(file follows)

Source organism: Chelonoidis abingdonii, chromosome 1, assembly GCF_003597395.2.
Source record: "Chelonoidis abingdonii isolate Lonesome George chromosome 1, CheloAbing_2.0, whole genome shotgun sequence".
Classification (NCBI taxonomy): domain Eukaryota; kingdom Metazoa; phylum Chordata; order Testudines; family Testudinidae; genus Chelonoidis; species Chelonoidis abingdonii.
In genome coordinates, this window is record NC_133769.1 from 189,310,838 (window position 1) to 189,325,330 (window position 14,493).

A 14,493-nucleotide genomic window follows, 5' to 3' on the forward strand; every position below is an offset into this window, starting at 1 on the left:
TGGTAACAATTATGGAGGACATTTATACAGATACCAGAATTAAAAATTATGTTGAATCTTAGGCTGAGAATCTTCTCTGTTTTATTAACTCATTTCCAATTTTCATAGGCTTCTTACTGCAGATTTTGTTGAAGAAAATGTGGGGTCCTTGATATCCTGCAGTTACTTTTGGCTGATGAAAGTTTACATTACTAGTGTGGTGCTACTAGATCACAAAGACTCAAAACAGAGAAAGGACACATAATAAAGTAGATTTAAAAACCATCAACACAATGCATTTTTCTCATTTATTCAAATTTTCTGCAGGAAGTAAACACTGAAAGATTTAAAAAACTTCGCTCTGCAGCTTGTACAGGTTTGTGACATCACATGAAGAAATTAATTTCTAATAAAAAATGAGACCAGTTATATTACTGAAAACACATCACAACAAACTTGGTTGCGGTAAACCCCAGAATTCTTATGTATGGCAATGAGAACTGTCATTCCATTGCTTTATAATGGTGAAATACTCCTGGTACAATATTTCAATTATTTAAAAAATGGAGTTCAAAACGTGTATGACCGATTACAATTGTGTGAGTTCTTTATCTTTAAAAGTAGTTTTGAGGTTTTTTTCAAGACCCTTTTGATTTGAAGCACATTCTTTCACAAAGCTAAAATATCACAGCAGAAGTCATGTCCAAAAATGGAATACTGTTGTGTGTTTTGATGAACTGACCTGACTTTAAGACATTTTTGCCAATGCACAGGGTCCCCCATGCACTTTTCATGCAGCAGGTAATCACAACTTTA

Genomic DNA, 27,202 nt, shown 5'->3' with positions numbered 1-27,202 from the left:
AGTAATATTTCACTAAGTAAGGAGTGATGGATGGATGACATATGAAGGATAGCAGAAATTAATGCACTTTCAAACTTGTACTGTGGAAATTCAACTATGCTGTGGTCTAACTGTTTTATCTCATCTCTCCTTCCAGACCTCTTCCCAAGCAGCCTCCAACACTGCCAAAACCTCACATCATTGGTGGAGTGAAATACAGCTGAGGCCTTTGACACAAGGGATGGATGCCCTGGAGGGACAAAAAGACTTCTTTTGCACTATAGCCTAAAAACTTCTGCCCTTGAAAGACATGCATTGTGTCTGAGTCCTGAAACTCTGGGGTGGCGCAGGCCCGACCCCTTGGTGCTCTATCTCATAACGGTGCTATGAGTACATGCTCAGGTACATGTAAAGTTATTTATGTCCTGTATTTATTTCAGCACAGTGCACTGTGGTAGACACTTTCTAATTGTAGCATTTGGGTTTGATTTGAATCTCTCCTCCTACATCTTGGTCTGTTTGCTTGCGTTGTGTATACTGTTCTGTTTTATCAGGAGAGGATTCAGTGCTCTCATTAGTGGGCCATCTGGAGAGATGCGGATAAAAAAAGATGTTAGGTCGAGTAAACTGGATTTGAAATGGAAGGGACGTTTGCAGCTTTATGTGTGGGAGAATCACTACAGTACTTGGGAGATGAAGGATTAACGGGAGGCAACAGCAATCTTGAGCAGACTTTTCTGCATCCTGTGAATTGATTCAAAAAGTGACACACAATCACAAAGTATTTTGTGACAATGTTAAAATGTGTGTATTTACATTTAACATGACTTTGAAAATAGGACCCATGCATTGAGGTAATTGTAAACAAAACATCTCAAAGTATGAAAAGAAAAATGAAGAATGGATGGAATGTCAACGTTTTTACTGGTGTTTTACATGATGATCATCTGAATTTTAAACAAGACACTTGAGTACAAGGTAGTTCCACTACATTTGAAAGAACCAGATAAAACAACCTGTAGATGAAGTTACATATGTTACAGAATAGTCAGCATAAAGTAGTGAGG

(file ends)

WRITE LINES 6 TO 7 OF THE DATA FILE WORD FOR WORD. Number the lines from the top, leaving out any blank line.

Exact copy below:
TGGTAACAATTATGGAGGACATTTATACAGATACCAGAATTAAAAATTATGTTGAATCTTAGGCTGAGAATCTTCTCTGTTTTATTAACTCATTTCCAATTTTCATAGGCTTCTTACTGCAGATTTTGTTGAAGAAAATGTGGGGTCCTTGATATCCTGCAGTTACTTTTGGCTGATGAAAGTTTACATTACTAGTGTGGTGCTACTAGATCACAAAGACTCAAAACAGAGAAAGGACACATAATAAAGTAGATTTAAAAACCATCAACACAATGCATTTTTCTCATTTATTCAAATTTTCTGCAGGAAGTAAACACTGAAAGATTTAAAAAACTTCGCTCTGCAGCTTGTACAGGTTTGTGACATCACATGAAGAAATTAATTTCTAATAAAAAATGAGACCAGTTATATTACTGAAAACACATCACAACAAACTTGGTTGCGGTAAACCCCAGAATTCTTATGTATGGCAATGAGAACTGTCATTCCATTGCTTTATAATGGTGAAATACTCCTGGTACAATATTTCAATTATTTAAAAAATGGAGTTCAAAACGTGTATGACCGATTACAATTGTGTGAGTTCTTTATCTTTAAAAGTAGTTTTGAGGTTTTTTTCAAGACCCTTTTGATTTGAAGCACATTCTTTCACAAAGCTAAAATATCACAGCAGAAGTCATGTCCAAAAATGGAATACTGTTGTGTGTTTTGATGAACTGACCTGACTTTAAGACATTTTTGCCAATGCACAGGGTCCCCCATGCACTTTTCATGCAGCAGGTAATCACAACTTTA

Genomic DNA, 27,202 nt, shown 5'->3' with positions numbered 1-27,202 from the left: